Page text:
Range-finding by Robert Frost
"Range-finding" is a poem written by Robert Frost. This is a poem about perhaps finding oneself or finding out that not all things are what they first seem. The poem uses nature in a way to discuss relationships. The first paragraph uses specific words that stick out to the reader. The words "diamond-strung" and "stained a single human breast" are easy to see that they are speaking of a diamond necklace. However, at the same time it is speaking of a trap set. The spider put his cobweb on a flower and a butterfly fell victim to it. At the same time, a bird doesn't care and continues to go on about her life.
This poem is written as two paragraphs with the rhyme scheme ABBAABBA-CCDEED.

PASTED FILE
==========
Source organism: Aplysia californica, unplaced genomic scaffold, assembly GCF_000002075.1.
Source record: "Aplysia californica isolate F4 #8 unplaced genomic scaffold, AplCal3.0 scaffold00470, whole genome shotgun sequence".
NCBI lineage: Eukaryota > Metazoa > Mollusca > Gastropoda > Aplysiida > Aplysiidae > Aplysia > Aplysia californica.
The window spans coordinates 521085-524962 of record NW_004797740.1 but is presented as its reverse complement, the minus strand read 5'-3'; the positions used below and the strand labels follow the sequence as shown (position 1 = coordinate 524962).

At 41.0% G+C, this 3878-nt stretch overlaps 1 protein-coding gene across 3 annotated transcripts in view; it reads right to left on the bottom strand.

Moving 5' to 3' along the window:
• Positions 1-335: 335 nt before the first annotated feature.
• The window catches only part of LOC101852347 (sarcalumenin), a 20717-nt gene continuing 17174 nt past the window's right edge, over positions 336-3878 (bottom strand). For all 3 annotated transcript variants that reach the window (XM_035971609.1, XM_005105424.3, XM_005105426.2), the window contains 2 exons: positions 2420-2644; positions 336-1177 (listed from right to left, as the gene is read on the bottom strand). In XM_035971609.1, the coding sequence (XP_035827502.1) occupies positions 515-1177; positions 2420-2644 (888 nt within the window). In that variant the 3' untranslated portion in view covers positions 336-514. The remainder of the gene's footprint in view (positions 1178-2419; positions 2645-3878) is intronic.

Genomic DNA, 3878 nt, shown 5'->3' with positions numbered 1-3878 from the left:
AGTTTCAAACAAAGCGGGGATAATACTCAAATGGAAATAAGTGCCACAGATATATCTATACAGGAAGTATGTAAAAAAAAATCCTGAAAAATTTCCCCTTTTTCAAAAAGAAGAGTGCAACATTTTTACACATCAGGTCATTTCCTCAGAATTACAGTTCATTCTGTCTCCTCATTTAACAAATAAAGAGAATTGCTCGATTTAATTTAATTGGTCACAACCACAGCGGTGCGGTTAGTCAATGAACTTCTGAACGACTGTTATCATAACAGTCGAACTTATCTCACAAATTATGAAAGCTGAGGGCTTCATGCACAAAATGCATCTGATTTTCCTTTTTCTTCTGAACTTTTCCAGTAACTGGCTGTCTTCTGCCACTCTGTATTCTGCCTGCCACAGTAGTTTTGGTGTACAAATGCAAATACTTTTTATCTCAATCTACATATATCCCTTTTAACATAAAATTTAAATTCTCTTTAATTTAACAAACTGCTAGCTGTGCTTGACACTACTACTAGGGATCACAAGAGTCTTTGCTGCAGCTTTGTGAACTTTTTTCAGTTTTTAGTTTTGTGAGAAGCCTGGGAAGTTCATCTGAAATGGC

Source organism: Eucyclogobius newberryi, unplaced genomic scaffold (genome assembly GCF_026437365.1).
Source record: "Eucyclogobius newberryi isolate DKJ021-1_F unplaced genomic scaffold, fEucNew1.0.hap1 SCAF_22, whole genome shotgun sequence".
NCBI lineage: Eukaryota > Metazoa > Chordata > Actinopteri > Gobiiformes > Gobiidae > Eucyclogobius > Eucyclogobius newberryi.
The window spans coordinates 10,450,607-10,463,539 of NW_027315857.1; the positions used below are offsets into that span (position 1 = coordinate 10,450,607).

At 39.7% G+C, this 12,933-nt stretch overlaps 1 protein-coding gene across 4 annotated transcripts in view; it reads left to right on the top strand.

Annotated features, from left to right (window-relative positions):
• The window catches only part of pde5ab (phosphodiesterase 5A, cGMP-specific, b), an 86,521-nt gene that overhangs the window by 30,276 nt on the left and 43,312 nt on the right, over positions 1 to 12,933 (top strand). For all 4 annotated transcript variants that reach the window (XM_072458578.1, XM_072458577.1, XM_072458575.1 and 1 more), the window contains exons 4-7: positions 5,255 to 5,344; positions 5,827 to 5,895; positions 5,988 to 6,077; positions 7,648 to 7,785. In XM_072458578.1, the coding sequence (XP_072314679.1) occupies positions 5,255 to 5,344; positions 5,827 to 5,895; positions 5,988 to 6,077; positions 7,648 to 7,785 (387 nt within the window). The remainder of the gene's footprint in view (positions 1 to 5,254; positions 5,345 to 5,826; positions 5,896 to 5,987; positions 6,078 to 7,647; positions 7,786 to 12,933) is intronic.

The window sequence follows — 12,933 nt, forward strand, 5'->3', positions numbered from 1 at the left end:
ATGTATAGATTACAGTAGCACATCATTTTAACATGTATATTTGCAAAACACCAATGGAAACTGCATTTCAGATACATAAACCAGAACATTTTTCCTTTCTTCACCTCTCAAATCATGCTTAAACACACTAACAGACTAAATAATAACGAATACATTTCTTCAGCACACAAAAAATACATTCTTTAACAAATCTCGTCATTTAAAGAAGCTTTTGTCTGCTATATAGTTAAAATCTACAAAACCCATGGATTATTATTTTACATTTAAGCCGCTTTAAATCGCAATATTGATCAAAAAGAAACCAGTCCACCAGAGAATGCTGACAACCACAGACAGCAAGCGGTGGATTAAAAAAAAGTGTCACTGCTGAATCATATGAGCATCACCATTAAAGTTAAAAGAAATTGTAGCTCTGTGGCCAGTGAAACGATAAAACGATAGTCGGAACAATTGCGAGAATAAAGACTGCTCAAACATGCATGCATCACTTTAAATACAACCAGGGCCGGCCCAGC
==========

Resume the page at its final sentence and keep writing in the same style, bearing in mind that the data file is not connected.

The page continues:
Range-finding The battle rent a cobweb diamond-strung And cut a flower beside a ground bird's nest Before it stained a single human breast. The stricken flower bent double and so hung. And still the bird revisited her young. A butterfly its fall had dispossessed A moment sought in air his flower of rest, Then lightly stooped to it and fluttering clung. On the bare upland pasture there had spread O'ernight 'twixt mullein stalks a wheel of thread And straining cables wet with silver dew. A sudden passing bullet shook it dry. The indwelling spider ran to greet the fly, But finding nothing, sullenly withdrew.
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